July 14, 2016
Two weeks ago I had the pleasure of travelling to Ottawa to meet the Honourable Rona Ambrose, leader of the Canadian Opposition. Among other things she spoke about the need to have a round table of women who can discuss serious issues like honor killings. She has received and seen Clarion’s documentary Honor Diaries and is keenly interested in the issue.
Similarly, there has been an interest from women in power a
ll the way from UK to Europe. Baroness Caroline Cox in UK is fighting this issue by exposing Sharia Councils. Groups of Kurdish women in Sweden are commemorating the victims of honor killings and exposing the dangers of the problem within their society, and on July 14, the organization Karma Nirvana in the UK is commemorating the life of Shafilea Ahmed who was suffocated to death by her parents 13 years ago.
While it’s comforting to see that movements against honor-based violence are picking up momentum in the West, it’s troubling to hear the news coming out of my native land, Pakistan.
According to the Independent Human Rights Commission of Pakistan, honor killings are on the rise in Pakistan, with an average of three people killed a day in honor-based crimes in 2015. According to the commission, there were 1,096 women and 88 men killed in “honor” crimes as compared to 1,005 in 2014. Those who kill for honor are hardly ever punished because a law based on sharia (Islamic) law allows the victim to forgive a killer, and most often due to family pressure, the victim is convinced to forgive.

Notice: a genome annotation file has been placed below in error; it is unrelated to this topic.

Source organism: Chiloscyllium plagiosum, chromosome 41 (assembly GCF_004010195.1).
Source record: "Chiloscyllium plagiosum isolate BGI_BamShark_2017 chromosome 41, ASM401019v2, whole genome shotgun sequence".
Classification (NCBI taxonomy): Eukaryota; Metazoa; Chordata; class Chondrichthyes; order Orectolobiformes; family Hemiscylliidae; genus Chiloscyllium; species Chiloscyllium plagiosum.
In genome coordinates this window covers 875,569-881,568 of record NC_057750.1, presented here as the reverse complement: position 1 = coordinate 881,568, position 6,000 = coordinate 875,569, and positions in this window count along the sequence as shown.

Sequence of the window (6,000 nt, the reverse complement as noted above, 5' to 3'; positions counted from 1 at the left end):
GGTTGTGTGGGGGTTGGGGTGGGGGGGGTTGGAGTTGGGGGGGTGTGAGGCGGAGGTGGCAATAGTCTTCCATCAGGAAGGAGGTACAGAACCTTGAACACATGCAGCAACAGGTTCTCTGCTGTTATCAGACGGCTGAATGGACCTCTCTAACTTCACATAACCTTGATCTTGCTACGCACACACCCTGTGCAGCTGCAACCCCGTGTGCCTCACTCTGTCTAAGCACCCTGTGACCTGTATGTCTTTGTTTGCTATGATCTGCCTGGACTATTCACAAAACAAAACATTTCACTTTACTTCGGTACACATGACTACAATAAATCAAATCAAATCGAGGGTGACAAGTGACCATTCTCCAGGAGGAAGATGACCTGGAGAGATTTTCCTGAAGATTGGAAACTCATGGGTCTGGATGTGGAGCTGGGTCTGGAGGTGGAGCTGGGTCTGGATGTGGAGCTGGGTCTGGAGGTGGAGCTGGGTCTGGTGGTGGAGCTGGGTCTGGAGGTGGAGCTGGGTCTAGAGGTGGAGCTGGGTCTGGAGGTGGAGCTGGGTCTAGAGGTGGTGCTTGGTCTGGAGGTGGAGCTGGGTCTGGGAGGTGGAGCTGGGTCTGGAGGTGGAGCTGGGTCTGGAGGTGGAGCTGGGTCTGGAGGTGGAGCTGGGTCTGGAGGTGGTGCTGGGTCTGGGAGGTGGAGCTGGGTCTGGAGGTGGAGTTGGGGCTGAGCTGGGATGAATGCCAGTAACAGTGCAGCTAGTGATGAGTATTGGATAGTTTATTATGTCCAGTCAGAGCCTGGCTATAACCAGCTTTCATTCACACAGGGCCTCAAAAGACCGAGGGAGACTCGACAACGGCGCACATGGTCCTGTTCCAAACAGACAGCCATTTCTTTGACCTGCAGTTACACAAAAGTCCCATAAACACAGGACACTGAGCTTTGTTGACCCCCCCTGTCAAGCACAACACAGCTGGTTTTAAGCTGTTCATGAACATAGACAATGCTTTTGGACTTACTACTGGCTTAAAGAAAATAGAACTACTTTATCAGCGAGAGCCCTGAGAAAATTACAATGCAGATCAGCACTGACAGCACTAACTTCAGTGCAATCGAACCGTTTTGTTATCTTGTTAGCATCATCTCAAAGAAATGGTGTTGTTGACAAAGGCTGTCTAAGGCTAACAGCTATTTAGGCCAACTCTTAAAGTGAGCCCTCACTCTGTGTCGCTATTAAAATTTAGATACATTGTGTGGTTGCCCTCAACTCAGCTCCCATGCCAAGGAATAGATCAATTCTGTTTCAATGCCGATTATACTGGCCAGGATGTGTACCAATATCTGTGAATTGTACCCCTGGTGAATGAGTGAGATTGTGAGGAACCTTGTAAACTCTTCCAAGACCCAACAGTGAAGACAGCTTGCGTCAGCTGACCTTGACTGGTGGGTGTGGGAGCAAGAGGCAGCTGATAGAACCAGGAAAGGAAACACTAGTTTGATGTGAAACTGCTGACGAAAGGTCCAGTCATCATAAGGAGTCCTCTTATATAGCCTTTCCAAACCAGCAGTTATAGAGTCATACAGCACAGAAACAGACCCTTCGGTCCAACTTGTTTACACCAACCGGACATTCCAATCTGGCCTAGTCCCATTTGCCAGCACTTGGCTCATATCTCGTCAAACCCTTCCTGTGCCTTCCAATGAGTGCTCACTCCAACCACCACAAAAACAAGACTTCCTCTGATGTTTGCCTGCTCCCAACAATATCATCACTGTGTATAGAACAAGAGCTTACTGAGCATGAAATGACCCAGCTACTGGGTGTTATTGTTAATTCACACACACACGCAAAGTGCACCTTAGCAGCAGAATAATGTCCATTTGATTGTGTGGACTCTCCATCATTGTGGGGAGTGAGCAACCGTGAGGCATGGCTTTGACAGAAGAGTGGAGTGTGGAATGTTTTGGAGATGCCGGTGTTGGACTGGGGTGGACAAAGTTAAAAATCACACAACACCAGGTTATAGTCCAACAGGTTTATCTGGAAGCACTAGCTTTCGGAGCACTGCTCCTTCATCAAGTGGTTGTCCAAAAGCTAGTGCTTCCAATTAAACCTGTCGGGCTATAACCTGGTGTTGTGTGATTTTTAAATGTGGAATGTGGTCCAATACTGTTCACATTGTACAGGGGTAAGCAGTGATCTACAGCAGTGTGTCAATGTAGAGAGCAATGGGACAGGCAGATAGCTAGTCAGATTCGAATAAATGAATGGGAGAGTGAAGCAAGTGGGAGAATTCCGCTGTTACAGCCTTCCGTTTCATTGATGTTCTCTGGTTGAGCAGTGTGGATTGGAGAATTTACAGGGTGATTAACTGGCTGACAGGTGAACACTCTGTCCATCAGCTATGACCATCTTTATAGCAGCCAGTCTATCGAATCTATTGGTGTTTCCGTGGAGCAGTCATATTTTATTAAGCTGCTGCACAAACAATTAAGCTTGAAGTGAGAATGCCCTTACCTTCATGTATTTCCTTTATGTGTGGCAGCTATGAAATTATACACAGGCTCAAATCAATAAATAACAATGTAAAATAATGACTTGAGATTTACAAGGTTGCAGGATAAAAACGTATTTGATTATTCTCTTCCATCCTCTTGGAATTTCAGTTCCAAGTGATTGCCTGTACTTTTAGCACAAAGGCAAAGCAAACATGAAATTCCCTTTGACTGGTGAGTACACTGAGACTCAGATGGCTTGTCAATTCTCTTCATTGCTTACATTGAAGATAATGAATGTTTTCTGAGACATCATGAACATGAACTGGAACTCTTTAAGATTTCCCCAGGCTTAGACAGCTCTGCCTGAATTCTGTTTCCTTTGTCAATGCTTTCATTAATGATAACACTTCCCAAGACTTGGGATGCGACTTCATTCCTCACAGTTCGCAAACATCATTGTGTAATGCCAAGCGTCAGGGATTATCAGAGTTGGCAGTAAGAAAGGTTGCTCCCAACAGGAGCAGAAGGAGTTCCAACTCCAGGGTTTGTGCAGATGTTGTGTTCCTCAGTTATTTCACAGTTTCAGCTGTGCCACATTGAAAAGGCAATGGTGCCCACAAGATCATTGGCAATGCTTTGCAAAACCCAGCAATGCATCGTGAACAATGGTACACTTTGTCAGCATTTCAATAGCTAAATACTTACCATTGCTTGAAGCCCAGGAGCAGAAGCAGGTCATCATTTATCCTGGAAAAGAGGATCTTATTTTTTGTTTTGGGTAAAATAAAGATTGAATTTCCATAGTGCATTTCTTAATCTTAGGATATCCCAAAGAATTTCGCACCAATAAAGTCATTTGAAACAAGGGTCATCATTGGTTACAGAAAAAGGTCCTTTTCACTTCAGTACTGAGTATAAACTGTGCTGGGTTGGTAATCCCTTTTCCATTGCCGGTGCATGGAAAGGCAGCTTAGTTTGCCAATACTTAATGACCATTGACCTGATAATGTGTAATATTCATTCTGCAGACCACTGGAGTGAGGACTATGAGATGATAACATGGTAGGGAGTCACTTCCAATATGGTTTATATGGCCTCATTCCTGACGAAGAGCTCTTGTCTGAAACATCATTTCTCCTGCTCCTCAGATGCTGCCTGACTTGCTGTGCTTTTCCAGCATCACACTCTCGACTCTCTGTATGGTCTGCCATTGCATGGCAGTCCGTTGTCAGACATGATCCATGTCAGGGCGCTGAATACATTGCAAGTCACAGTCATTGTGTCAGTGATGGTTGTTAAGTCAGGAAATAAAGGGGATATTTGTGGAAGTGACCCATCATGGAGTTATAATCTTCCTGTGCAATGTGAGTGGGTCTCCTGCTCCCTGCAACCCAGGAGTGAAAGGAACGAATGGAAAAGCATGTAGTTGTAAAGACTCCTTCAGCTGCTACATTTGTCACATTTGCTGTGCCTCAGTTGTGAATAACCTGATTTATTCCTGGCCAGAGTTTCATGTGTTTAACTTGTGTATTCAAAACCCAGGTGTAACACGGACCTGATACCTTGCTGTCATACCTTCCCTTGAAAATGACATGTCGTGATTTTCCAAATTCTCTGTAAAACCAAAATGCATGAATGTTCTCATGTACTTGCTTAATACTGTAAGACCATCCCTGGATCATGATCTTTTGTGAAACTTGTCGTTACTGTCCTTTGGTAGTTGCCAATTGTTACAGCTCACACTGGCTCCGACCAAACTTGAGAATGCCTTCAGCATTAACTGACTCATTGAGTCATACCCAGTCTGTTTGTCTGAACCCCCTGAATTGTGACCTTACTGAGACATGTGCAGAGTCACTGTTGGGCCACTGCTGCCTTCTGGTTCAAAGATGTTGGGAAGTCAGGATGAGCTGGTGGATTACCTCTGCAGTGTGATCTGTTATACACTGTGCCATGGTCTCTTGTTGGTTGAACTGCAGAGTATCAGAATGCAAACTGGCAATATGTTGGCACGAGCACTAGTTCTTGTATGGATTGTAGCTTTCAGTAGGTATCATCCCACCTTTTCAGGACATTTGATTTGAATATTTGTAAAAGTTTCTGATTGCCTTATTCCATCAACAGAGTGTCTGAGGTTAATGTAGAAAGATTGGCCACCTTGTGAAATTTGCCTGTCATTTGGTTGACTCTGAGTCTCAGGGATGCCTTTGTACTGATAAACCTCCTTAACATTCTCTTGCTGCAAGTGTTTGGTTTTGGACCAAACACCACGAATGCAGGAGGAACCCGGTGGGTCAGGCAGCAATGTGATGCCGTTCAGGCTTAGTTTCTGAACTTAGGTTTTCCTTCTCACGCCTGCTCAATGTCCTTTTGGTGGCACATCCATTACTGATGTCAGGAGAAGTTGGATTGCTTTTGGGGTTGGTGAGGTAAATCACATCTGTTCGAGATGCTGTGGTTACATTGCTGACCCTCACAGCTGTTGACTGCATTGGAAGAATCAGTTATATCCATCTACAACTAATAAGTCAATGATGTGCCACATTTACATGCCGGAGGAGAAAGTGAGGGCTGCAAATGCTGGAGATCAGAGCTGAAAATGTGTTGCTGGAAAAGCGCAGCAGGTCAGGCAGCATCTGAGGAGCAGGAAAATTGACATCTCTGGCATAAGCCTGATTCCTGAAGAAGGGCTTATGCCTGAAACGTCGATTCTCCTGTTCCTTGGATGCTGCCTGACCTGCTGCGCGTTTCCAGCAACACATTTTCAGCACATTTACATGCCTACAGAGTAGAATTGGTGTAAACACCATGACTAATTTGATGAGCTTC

It’s ironical that this happens in a country that calls itself “The Islamic Republic.” If honor killings are faith-based, then that faith should be banned, and if they are not faith-based, then the practice should be banned.
But who’s listening?
Raheel Raza is an award-winning author, journalist, and filmmaker on the topics of jihad and sharia. She is president of The Council for Muslims Facing Tomorrow, and an activist for human rights, gender equality, and diversity. She is one of nine women's rights activists who took part in Clarion Project's film "Honor Diaries" which breaks the silence on honor violence against women.